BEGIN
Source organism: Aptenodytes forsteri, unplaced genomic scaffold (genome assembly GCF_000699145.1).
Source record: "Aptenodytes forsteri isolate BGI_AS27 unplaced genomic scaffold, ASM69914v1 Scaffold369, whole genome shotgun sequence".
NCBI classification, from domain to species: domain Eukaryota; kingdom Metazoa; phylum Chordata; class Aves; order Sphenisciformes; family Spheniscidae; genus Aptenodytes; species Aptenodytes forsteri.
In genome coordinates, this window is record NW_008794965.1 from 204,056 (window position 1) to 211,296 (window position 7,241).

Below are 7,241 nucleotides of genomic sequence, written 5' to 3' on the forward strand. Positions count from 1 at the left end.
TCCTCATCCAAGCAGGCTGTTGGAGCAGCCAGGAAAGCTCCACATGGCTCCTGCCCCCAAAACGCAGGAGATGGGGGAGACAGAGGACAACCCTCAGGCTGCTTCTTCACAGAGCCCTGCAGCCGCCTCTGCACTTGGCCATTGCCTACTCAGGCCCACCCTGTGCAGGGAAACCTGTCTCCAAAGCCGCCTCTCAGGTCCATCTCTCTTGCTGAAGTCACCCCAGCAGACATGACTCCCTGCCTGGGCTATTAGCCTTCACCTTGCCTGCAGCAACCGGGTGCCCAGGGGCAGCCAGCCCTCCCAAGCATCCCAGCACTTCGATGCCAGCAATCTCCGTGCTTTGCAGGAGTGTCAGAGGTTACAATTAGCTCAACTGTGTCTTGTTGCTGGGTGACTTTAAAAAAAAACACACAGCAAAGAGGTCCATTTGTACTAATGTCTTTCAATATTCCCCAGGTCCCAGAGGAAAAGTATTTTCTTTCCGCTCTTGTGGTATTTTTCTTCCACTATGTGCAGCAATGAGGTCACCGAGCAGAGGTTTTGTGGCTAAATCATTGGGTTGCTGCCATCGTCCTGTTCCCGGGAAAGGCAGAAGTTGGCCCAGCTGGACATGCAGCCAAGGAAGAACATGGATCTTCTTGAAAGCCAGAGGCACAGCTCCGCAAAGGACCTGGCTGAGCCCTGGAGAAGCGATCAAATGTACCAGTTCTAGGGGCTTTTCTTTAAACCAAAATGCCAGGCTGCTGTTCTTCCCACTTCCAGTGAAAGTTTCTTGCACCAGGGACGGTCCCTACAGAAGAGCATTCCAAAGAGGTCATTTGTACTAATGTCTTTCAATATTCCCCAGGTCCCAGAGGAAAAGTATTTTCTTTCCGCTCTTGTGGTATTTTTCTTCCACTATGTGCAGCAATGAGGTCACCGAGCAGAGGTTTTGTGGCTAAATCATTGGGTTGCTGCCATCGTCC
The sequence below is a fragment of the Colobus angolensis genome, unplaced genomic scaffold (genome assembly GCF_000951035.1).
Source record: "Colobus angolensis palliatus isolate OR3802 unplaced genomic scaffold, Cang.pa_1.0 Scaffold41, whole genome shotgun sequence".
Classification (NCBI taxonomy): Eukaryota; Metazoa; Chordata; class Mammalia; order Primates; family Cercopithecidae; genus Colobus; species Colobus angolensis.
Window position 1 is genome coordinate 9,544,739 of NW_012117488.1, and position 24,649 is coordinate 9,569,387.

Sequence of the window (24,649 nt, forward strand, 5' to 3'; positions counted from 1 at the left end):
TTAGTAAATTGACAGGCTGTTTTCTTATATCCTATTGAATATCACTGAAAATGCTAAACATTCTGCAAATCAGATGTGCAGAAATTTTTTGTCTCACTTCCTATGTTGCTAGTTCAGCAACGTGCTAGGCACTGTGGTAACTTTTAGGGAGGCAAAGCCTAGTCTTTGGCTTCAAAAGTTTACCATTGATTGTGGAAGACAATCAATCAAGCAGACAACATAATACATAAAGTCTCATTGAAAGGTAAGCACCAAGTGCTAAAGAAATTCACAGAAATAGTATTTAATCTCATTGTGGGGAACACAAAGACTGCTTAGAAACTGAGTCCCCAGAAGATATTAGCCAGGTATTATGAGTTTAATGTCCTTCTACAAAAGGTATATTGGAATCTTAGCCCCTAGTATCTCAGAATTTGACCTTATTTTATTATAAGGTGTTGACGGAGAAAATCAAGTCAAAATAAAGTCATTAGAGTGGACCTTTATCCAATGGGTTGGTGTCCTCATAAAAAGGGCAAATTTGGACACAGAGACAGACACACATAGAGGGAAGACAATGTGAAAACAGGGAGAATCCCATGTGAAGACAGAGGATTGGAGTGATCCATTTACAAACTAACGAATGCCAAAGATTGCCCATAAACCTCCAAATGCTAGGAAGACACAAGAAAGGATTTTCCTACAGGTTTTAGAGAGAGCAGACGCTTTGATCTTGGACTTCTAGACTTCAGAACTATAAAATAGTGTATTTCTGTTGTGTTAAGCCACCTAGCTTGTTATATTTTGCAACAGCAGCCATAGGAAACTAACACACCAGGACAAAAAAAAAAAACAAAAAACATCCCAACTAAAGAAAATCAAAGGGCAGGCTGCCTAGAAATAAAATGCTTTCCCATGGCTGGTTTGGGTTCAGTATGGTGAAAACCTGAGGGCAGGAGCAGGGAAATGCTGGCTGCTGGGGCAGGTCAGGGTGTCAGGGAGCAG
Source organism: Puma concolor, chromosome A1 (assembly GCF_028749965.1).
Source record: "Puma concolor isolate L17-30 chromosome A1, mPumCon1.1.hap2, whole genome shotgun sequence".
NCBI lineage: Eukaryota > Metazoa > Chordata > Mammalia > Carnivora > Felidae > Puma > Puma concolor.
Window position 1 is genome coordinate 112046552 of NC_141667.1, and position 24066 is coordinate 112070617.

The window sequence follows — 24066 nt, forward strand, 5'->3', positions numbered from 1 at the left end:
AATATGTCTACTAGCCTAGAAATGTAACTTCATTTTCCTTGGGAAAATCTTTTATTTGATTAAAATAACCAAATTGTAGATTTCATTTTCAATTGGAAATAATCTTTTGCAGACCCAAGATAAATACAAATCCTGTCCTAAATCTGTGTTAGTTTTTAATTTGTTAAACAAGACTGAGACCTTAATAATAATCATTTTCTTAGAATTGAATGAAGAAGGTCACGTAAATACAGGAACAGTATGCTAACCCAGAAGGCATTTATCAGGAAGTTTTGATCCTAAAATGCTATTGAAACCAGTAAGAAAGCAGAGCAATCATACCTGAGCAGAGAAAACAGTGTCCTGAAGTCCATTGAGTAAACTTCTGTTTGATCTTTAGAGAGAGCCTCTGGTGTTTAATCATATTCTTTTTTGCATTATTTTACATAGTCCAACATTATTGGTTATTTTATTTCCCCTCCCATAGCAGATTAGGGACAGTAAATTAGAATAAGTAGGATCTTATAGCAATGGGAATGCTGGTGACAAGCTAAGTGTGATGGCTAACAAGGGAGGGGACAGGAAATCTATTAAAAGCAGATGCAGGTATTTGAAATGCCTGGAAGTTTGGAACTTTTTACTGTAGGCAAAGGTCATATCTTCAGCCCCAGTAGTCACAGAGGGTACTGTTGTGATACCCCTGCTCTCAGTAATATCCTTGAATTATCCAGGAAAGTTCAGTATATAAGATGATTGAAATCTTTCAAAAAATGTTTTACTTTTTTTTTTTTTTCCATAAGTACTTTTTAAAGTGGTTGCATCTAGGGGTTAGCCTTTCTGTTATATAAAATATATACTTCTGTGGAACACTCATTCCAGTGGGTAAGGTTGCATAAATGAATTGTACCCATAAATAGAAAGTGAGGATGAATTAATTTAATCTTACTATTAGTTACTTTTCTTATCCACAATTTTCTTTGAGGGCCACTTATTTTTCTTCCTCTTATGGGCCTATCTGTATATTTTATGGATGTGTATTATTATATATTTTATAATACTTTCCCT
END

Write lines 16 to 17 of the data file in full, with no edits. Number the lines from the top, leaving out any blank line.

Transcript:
Window position 1 is genome coordinate 112046552 of NC_141667.1, and position 24066 is coordinate 112070617.

The window sequence follows — 24066 nt, forward strand, 5'->3', positions numbered from 1 at the left end: